So when we read Jeremiah 29: 11, is it supported in Scripture that God does indeed have a plan for our lives? Is that plan to prosper us and not to harm us? Well Romans 8: 28 assures me that God is working all things out for my good so I would answer a resounding hallelujah! But here is how it can be misapplied. Prosperity preachers will use a verse such as Jeremiah 29: 11 and say that God using the word "prosper" here indicates that He wants everyone to be rich. The problem with that conclusion is there is no mention of material wealth in this verse or the context. We also can cross reference to the story of the rich young ruler and see that Jesus told him to sell everything he owned because his riches were preventing him from truly following God. Jesus spoke about how difficult it is for a rich man to enter the kingdom of heaven. A true reading of scripture reveals that not everyone is meant to be rich. For a lot of people, excessive wealth would drive them away from God. Prosperity however can mean many different things and that is the point of Jeremiah 29: 11. God has a plan for our future. How can I be sure? Philippians 1: 6 says that He who started a good work in me will complete it! Philippians 4: 19 says that God will meet all my needs. Now, we may disagree about what my needs are but in the end, God has a plan. Jeremiah 29: 11 most certainly applies to my life and the life of every believer. Let us never forget that as believers in Jesus Christ we also share in the Hope of Glory, the ultimate plan for our future -- eternal life with our God.


This also however does not mean that everything magically applies to new covenant believers simply because it was in the Old Testament. We are supposed to test everything against the entire Word of God. I will give you another example:

About noon the following day as they were on their journey and approaching the city, Peter went up on the roof to pray. He became hungry and wanted something to eat, and while the meal was being prepared, he fell into a trance. He saw heaven opened and something like a large sheet being let down to earth by its four corners. It contained all kinds of four-footed animals, as well as reptiles of the earth and birds of the air. Then a voice told him, "Get up, Peter. Kill and eat." "Surely not, Lord!" Peter replied. "I have never eaten anything impure or unclean." -- Acts 10: 9-14 (NIV)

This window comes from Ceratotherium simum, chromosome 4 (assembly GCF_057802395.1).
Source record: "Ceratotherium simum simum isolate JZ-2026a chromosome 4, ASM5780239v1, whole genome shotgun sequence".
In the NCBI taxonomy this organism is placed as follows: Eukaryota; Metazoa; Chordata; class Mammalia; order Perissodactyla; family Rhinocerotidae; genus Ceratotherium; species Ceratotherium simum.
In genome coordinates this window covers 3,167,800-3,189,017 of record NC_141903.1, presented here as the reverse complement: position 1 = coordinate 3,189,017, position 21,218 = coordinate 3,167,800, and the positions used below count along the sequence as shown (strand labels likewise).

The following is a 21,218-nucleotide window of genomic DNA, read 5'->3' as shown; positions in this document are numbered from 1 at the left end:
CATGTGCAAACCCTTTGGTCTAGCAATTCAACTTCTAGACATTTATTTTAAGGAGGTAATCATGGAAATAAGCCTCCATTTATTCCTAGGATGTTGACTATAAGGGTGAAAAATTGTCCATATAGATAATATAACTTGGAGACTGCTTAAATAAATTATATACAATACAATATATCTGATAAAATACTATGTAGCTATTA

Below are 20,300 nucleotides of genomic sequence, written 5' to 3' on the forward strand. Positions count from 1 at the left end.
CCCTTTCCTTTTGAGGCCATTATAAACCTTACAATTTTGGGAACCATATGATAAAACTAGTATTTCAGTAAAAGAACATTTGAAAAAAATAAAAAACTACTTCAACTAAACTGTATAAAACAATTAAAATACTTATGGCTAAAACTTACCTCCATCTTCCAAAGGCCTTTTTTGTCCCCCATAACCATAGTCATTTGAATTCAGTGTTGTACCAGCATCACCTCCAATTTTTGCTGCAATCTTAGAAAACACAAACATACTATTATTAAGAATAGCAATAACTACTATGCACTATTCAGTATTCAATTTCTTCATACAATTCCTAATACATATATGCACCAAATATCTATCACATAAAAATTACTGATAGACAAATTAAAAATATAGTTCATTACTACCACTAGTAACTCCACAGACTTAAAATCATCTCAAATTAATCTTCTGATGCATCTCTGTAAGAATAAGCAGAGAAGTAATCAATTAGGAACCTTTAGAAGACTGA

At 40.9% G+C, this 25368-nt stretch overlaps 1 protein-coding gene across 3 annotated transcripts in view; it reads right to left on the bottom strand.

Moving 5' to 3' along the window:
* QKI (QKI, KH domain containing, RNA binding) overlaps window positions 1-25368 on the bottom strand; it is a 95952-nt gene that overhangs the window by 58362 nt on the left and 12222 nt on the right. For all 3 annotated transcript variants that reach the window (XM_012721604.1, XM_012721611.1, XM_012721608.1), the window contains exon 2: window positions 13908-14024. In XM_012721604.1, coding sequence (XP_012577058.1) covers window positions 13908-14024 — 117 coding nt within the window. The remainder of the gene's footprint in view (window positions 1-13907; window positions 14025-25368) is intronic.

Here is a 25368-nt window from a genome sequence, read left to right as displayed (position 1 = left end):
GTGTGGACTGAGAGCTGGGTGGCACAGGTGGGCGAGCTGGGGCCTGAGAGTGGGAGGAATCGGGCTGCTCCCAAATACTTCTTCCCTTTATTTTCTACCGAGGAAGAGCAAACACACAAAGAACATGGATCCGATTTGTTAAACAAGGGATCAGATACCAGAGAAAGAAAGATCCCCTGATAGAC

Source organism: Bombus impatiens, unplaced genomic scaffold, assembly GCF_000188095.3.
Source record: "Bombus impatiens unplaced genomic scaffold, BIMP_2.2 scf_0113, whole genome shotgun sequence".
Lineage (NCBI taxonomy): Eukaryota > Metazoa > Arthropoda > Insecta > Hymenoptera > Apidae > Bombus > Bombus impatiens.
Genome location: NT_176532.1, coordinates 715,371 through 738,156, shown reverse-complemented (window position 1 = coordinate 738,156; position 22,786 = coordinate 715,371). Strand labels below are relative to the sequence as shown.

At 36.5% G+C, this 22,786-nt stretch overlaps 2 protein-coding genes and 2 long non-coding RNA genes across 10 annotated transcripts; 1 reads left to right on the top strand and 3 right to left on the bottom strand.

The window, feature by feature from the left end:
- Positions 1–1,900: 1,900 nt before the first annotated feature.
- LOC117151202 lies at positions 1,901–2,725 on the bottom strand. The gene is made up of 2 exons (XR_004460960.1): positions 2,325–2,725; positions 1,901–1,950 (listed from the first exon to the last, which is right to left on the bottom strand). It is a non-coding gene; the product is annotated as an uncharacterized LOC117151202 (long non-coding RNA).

Peter is referring all the way back to Leviticus which outlined what foods were considered unclean and therefore to be avoided by the Israelites. The Lord immediately tells Peter to not call anything He has made clean impure. The rules have changed but Peter was still clinging to the old way. He forgot what Jesus taught:


Jesus called the crowd to him and said, "Listen and understand. What goes into a man's mouth does not make him "unclean,' but what comes out of his mouth, that is what makes him "unclean.'" -- Matthew 15: 10-11 (NIV)

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Credentialed Minister of the Gospel for the Assemblies of God. Owner and founder of 828 ministries. Vice President for Goodwill Industries. Always remember that in all things God works for the good of those who love Him and are called according to (more...)